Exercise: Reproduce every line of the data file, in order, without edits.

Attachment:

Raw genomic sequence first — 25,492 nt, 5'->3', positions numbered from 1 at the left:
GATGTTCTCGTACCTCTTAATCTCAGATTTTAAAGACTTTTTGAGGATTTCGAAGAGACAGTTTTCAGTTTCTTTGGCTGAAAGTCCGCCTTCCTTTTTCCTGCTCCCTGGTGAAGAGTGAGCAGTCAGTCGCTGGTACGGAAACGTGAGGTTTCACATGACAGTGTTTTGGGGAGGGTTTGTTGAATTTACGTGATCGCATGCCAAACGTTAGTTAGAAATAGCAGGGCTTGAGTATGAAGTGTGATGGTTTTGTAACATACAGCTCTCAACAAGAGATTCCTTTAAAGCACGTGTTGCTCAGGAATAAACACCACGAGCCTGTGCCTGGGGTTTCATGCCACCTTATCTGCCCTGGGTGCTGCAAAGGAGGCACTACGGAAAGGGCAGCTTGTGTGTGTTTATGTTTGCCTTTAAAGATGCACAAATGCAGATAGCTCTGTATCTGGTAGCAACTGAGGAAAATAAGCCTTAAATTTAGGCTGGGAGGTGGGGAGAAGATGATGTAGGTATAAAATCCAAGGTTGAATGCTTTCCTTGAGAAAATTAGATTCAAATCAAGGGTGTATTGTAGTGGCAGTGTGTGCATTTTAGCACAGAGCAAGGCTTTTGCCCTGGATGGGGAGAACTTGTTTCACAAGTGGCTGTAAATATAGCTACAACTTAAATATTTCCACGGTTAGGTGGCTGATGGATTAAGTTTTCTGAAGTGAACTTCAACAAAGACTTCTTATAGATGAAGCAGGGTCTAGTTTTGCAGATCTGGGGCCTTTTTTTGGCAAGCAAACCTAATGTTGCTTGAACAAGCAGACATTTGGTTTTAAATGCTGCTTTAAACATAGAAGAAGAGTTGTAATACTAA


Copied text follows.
Raw genomic sequence first — 25,492 nt, 5'->3', positions numbered from 1 at the left:
GATGTTCTCGTACCTCTTAATCTCAGATTTTAAAGACTTTTTGAGGATTTCGAAGAGACAGTTTTCAGTTTCTTTGGCTGAAAGTCCGCCTTCCTTTTTCCTGCTCCCTGGTGAAGAGTGAGCAGTCAGTCGCTGGTACGGAAACGTGAGGTTTCACATGACAGTGTTTTGGGGAGGGTTTGTTGAATTTACGTGATCGCATGCCAAACGTTAGTTAGAAATAGCAGGGCTTGAGTATGAAGTGTGATGGTTTTGTAACATACAGCTCTCAACAAGAGATTCCTTTAAAGCACGTGTTGCTCAGGAATAAACACCACGAGCCTGTGCCTGGGGTTTCATGCCACCTTATCTGCCCTGGGTGCTGCAAAGGAGGCACTACGGAAAGGGCAGCTTGTGTGTGTTTATGTTTGCCTTTAAAGATGCACAAATGCAGATAGCTCTGTATCTGGTAGCAACTGAGGAAAATAAGCCTTAAATTTAGGCTGGGAGGTGGGGAGAAGATGATGTAGGTATAAAATCCAAGGTTGAATGCTTTCCTTGAGAAAATTAGATTCAAATCAAGGGTGTATTGTAGTGGCAGTGTGTGCATTTTAGCACAGAGCAAGGCTTTTGCCCTGGATGGGGAGAACTTGTTTCACAAGTGGCTGTAAATATAGCTACAACTTAAATATTTCCACGGTTAGGTGGCTGATGGATTAAGTTTTCTGAAGTGAACTTCAACAAAGACTTCTTATAGATGAAGCAGGGTCTAGTTTTGCAGATCTGGGGCCTTTTTTTGGCAAGCAAACCTAATGTTGCTTGAACAAGCAGACATTTGGTTTTAAATGCTGCTTTAAACATAGAAGAAGAGTTGTAATACTAA